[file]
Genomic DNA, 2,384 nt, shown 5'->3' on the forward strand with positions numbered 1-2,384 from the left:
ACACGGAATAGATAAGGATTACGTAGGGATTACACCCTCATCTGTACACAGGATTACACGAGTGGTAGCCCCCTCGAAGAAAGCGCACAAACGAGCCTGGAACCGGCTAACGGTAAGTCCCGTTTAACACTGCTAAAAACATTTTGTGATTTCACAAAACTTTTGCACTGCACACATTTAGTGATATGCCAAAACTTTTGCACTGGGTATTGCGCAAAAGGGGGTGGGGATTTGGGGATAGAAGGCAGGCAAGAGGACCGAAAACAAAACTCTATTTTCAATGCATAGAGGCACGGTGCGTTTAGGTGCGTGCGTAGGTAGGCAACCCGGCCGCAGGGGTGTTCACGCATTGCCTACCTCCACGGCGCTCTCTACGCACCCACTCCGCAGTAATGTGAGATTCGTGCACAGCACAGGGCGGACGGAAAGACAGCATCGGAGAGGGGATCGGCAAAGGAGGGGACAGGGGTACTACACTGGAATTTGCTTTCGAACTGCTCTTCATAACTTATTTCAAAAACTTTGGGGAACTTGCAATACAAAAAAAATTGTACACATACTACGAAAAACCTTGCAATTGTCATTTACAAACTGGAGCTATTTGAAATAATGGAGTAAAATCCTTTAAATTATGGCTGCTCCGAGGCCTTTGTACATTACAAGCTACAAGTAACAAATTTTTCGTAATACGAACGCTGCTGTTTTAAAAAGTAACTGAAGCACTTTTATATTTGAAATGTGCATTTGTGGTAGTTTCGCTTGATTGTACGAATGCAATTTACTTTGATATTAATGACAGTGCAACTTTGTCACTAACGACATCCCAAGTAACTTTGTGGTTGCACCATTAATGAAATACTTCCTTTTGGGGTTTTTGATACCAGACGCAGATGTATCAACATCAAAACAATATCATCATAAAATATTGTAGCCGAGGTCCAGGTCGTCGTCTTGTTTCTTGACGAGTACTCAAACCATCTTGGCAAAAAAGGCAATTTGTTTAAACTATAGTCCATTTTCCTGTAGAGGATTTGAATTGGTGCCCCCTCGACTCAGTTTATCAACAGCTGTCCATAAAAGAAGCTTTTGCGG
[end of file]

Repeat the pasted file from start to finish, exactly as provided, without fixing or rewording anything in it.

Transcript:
Genomic DNA, 2,384 nt, shown 5'->3' on the forward strand with positions numbered 1-2,384 from the left:
ACACGGAATAGATAAGGATTACGTAGGGATTACACCCTCATCTGTACACAGGATTACACGAGTGGTAGCCCCCTCGAAGAAAGCGCACAAACGAGCCTGGAACCGGCTAACGGTAAGTCCCGTTTAACACTGCTAAAAACATTTTGTGATTTCACAAAACTTTTGCACTGCACACATTTAGTGATATGCCAAAACTTTTGCACTGGGTATTGCGCAAAAGGGGGTGGGGATTTGGGGATAGAAGGCAGGCAAGAGGACCGAAAACAAAACTCTATTTTCAATGCATAGAGGCACGGTGCGTTTAGGTGCGTGCGTAGGTAGGCAACCCGGCCGCAGGGGTGTTCACGCATTGCCTACCTCCACGGCGCTCTCTACGCACCCACTCCGCAGTAATGTGAGATTCGTGCACAGCACAGGGCGGACGGAAAGACAGCATCGGAGAGGGGATCGGCAAAGGAGGGGACAGGGGTACTACACTGGAATTTGCTTTCGAACTGCTCTTCATAACTTATTTCAAAAACTTTGGGGAACTTGCAATACAAAAAAAATTGTACACATACTACGAAAAACCTTGCAATTGTCATTTACAAACTGGAGCTATTTGAAATAATGGAGTAAAATCCTTTAAATTATGGCTGCTCCGAGGCCTTTGTACATTACAAGCTACAAGTAACAAATTTTTCGTAATACGAACGCTGCTGTTTTAAAAAGTAACTGAAGCACTTTTATATTTGAAATGTGCATTTGTGGTAGTTTCGCTTGATTGTACGAATGCAATTTACTTTGATATTAATGACAGTGCAACTTTGTCACTAACGACATCCCAAGTAACTTTGTGGTTGCACCATTAATGAAATACTTCCTTTTGGGGTTTTTGATACCAGACGCAGATGTATCAACATCAAAACAATATCATCATAAAATATTGTAGCCGAGGTCCAGGTCGTCGTCTTGTTTCTTGACGAGTACTCAAACCATCTTGGCAAAAAAGGCAATTTGTTTAAACTATAGTCCATTTTCCTGTAGAGGATTTGAATTGGTGCCCCCTCGACTCAGTTTATCAACAGCTGTCCATAAAAGAAGCTTTTGCGG